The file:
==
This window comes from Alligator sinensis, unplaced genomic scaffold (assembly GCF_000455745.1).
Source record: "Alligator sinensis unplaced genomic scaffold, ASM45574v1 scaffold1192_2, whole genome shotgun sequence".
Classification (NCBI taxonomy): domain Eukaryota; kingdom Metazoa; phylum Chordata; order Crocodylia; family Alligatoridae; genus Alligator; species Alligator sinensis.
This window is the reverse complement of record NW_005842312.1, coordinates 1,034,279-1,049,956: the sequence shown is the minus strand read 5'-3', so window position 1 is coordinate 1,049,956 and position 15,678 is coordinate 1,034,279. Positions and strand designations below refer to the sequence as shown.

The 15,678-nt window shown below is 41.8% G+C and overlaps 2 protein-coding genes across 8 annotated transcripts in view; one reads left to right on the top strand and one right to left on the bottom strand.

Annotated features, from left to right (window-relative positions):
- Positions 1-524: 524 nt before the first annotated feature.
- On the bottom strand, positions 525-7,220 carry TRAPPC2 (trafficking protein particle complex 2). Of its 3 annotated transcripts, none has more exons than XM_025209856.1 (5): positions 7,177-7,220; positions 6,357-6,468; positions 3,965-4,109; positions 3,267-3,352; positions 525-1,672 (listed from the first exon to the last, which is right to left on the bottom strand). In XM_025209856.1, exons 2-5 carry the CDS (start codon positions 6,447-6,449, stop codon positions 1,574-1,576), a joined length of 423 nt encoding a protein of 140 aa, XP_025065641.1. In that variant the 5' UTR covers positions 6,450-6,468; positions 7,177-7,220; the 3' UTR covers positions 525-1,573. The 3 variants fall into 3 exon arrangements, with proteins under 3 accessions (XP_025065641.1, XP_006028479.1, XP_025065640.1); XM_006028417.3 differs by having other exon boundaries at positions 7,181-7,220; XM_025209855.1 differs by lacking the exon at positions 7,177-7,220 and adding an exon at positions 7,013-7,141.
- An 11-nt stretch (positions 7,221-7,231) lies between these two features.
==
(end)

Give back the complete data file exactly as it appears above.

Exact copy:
This window comes from Alligator sinensis, unplaced genomic scaffold (assembly GCF_000455745.1).
Source record: "Alligator sinensis unplaced genomic scaffold, ASM45574v1 scaffold1192_2, whole genome shotgun sequence".
Classification (NCBI taxonomy): domain Eukaryota; kingdom Metazoa; phylum Chordata; order Crocodylia; family Alligatoridae; genus Alligator; species Alligator sinensis.
This window is the reverse complement of record NW_005842312.1, coordinates 1,034,279-1,049,956: the sequence shown is the minus strand read 5'-3', so window position 1 is coordinate 1,049,956 and position 15,678 is coordinate 1,034,279. Positions and strand designations below refer to the sequence as shown.

The 15,678-nt window shown below is 41.8% G+C and overlaps 2 protein-coding genes across 8 annotated transcripts in view; one reads left to right on the top strand and one right to left on the bottom strand.

Annotated features, from left to right (window-relative positions):
- Positions 1-524: 524 nt before the first annotated feature.
- On the bottom strand, positions 525-7,220 carry TRAPPC2 (trafficking protein particle complex 2). Of its 3 annotated transcripts, none has more exons than XM_025209856.1 (5): positions 7,177-7,220; positions 6,357-6,468; positions 3,965-4,109; positions 3,267-3,352; positions 525-1,672 (listed from the first exon to the last, which is right to left on the bottom strand). In XM_025209856.1, exons 2-5 carry the CDS (start codon positions 6,447-6,449, stop codon positions 1,574-1,576), a joined length of 423 nt encoding a protein of 140 aa, XP_025065641.1. In that variant the 5' UTR covers positions 6,450-6,468; positions 7,177-7,220; the 3' UTR covers positions 525-1,573. The 3 variants fall into 3 exon arrangements, with proteins under 3 accessions (XP_025065641.1, XP_006028479.1, XP_025065640.1); XM_006028417.3 differs by having other exon boundaries at positions 7,181-7,220; XM_025209855.1 differs by lacking the exon at positions 7,177-7,220 and adding an exon at positions 7,013-7,141.
- An 11-nt stretch (positions 7,221-7,231) lies between these two features.